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I’ve been thinking a lot recently about the importance of philosophical education for children in schools, and was delighted to find this recent article written by Stephen Law, a philosopher at Heythrop College: http://stephenlaw.blogspot.co.uk/2014/08/religion-and-philosophy-in-schools.html

In this article Law defends the teaching of critical thinking skills to children against some common objections. What is most amazing to me is that we should have to defend the teaching of critical thinking skills at all. And yet there really are people – Law cites a popular British columnist and a leading Rabbi – who are very influential, should be intelligent, and yet who oppose it. Law points out that many religious people would be absolutely fine with such a programme of education, and yet (as I too find in my own research) those who oppose it are typically religious.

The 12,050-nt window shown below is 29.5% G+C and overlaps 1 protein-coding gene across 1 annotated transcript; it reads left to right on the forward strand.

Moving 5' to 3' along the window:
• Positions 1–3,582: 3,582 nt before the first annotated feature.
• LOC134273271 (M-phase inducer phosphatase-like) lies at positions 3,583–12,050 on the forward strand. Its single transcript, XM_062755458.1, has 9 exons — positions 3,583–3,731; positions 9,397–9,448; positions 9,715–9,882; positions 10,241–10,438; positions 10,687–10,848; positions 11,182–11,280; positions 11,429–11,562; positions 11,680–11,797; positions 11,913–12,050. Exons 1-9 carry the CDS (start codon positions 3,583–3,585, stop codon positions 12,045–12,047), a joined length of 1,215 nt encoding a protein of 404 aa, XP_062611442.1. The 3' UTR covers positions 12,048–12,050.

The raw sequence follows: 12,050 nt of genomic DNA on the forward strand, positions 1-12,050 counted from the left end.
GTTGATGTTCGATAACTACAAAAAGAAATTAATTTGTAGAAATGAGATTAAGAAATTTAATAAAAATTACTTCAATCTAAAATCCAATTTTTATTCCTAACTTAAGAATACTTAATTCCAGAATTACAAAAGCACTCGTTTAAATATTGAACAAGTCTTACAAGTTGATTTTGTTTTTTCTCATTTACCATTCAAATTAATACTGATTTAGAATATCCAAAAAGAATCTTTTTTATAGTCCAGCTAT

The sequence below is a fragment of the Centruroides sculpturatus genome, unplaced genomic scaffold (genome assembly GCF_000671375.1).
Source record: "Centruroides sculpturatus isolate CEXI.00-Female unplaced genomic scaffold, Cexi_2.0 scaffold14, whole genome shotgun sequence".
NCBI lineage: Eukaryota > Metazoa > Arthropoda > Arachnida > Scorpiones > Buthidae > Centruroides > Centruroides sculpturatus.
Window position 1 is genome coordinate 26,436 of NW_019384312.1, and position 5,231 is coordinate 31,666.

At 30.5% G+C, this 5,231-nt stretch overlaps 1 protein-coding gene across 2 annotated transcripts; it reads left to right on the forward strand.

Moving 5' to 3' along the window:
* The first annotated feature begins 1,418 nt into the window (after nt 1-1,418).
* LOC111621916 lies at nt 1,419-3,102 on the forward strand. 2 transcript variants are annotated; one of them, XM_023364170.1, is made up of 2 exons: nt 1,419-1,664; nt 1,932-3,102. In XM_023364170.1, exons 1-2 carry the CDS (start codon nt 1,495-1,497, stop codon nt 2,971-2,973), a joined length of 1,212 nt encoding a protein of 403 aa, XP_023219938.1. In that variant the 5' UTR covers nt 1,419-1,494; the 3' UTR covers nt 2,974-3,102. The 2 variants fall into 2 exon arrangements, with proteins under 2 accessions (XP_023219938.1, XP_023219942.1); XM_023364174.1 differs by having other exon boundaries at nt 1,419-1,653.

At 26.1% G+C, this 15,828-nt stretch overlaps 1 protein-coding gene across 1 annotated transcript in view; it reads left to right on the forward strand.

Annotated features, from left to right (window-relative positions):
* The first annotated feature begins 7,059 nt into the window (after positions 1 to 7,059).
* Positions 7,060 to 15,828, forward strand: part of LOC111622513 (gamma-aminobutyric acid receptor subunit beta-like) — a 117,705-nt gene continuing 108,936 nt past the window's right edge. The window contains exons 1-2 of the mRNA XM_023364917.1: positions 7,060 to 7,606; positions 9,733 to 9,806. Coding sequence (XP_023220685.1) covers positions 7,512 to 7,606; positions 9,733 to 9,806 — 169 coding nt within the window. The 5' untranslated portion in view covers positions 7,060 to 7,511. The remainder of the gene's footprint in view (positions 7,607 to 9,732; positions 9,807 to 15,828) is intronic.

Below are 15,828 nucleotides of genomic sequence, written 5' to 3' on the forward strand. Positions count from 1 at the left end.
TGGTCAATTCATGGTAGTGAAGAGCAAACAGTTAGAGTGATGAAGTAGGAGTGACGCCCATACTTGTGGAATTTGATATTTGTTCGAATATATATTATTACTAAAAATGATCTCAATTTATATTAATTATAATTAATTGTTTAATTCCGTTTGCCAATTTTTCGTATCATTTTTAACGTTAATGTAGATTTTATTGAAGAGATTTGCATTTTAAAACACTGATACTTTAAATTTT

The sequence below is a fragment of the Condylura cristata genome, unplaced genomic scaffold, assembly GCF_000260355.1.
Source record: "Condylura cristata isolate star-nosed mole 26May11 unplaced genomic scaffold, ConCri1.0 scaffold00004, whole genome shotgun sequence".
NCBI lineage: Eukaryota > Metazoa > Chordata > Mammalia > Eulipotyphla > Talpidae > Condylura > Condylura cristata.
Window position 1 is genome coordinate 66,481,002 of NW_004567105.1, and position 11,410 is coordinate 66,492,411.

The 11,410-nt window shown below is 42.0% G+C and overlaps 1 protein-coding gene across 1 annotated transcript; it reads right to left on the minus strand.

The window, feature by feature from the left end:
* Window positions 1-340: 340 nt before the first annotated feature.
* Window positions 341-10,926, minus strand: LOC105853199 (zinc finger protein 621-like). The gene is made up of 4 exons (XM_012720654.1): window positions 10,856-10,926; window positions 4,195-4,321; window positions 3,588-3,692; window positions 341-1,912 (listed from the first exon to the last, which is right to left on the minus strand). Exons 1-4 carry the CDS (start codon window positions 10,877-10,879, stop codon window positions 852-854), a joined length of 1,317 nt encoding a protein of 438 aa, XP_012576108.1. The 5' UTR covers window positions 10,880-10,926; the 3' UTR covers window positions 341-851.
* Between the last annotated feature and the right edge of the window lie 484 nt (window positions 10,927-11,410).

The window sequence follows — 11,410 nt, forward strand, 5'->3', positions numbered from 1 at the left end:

But let’s look at a few positives first. It’s my own view that philosophy is of such fundamental importance that we should consider it alongside traditional staples of education such as mathematics or English. At its most basic philosophy is about reasoning well about all manner of subjects – from every day run-of-the-mill issues to the big questions of life, existence, meaning and morals. It can help us to cut through nonsense and waffle, spot reasoning mistakes in the work of news reporters, journalists, politicians, and even teachers, as well as analyze complex concepts and entire worlds of thought. In a mini interview Guy Longworth, a philosopher at Warwick University, captures neatly the importance of philosophy: “Many important questions – including truths about morality, aesthetics, the very general structure of reality, and our relation to that reality – can be known, if at all, only through philosophy.”